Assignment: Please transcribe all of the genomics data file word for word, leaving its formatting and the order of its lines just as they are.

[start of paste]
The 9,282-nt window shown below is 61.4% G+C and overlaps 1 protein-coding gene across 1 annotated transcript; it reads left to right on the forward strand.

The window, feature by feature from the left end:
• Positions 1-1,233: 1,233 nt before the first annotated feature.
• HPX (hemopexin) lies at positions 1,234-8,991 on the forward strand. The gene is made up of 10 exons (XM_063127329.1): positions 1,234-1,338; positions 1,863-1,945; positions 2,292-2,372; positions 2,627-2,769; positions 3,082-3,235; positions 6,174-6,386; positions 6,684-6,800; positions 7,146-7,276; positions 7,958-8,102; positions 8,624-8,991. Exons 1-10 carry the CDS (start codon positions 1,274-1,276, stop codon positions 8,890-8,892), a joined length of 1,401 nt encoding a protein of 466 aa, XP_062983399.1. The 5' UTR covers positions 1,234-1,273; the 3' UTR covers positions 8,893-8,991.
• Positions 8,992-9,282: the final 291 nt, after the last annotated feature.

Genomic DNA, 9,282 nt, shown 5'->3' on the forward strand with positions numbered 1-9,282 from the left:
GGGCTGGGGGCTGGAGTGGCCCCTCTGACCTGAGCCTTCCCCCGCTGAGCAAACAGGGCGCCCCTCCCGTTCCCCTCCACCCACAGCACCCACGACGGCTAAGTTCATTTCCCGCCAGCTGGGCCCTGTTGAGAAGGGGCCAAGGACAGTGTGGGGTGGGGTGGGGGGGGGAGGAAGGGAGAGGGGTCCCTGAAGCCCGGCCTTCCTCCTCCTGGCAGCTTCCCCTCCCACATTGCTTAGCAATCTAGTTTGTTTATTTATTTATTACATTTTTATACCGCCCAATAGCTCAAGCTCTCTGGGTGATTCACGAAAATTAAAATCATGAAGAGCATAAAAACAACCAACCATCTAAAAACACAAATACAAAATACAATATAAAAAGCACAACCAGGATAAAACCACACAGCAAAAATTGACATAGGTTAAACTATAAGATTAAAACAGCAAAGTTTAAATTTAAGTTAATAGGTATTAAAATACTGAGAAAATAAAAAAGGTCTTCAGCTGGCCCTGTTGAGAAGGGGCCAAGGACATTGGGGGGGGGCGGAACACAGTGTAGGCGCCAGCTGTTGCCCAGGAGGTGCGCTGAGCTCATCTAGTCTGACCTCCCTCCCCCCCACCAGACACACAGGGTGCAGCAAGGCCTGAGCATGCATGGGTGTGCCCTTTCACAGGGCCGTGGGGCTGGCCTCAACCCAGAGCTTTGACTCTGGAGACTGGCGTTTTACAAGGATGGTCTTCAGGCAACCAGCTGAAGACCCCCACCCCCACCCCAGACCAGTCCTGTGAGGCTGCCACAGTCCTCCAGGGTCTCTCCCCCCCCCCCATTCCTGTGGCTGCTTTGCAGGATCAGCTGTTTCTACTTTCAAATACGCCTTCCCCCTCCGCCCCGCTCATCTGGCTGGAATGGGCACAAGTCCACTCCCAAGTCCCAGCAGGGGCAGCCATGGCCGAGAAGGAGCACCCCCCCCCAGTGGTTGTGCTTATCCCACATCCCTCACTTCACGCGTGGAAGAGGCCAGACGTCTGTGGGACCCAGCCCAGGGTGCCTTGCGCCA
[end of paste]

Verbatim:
The 9,282-nt window shown below is 61.4% G+C and overlaps 1 protein-coding gene across 1 annotated transcript; it reads left to right on the forward strand.

The window, feature by feature from the left end:
• Positions 1-1,233: 1,233 nt before the first annotated feature.
• HPX (hemopexin) lies at positions 1,234-8,991 on the forward strand. The gene is made up of 10 exons (XM_063127329.1): positions 1,234-1,338; positions 1,863-1,945; positions 2,292-2,372; positions 2,627-2,769; positions 3,082-3,235; positions 6,174-6,386; positions 6,684-6,800; positions 7,146-7,276; positions 7,958-8,102; positions 8,624-8,991. Exons 1-10 carry the CDS (start codon positions 1,274-1,276, stop codon positions 8,890-8,892), a joined length of 1,401 nt encoding a protein of 466 aa, XP_062983399.1. The 5' UTR covers positions 1,234-1,273; the 3' UTR covers positions 8,893-8,991.
• Positions 8,992-9,282: the final 291 nt, after the last annotated feature.

Genomic DNA, 9,282 nt, shown 5'->3' on the forward strand with positions numbered 1-9,282 from the left:
GGGCTGGGGGCTGGAGTGGCCCCTCTGACCTGAGCCTTCCCCCGCTGAGCAAACAGGGCGCCCCTCCCGTTCCCCTCCACCCACAGCACCCACGACGGCTAAGTTCATTTCCCGCCAGCTGGGCCCTGTTGAGAAGGGGCCAAGGACAGTGTGGGGTGGGGTGGGGGGGGGAGGAAGGGAGAGGGGTCCCTGAAGCCCGGCCTTCCTCCTCCTGGCAGCTTCCCCTCCCACATTGCTTAGCAATCTAGTTTGTTTATTTATTTATTACATTTTTATACCGCCCAATAGCTCAAGCTCTCTGGGTGATTCACGAAAATTAAAATCATGAAGAGCATAAAAACAACCAACCATCTAAAAACACAAATACAAAATACAATATAAAAAGCACAACCAGGATAAAACCACACAGCAAAAATTGACATAGGTTAAACTATAAGATTAAAACAGCAAAGTTTAAATTTAAGTTAATAGGTATTAAAATACTGAGAAAATAAAAAAGGTCTTCAGCTGGCCCTGTTGAGAAGGGGCCAAGGACATTGGGGGGGGGCGGAACACAGTGTAGGCGCCAGCTGTTGCCCAGGAGGTGCGCTGAGCTCATCTAGTCTGACCTCCCTCCCCCCCACCAGACACACAGGGTGCAGCAAGGCCTGAGCATGCATGGGTGTGCCCTTTCACAGGGCCGTGGGGCTGGCCTCAACCCAGAGCTTTGACTCTGGAGACTGGCGTTTTACAAGGATGGTCTTCAGGCAACCAGCTGAAGACCCCCACCCCCACCCCAGACCAGTCCTGTGAGGCTGCCACAGTCCTCCAGGGTCTCTCCCCCCCCCCCATTCCTGTGGCTGCTTTGCAGGATCAGCTGTTTCTACTTTCAAATACGCCTTCCCCCTCCGCCCCGCTCATCTGGCTGGAATGGGCACAAGTCCACTCCCAAGTCCCAGCAGGGGCAGCCATGGCCGAGAAGGAGCACCCCCCCCCAGTGGTTGTGCTTATCCCACATCCCTCACTTCACGCGTGGAAGAGGCCAGACGTCTGTGGGACCCAGCCCAGGGTGCCTTGCGCCA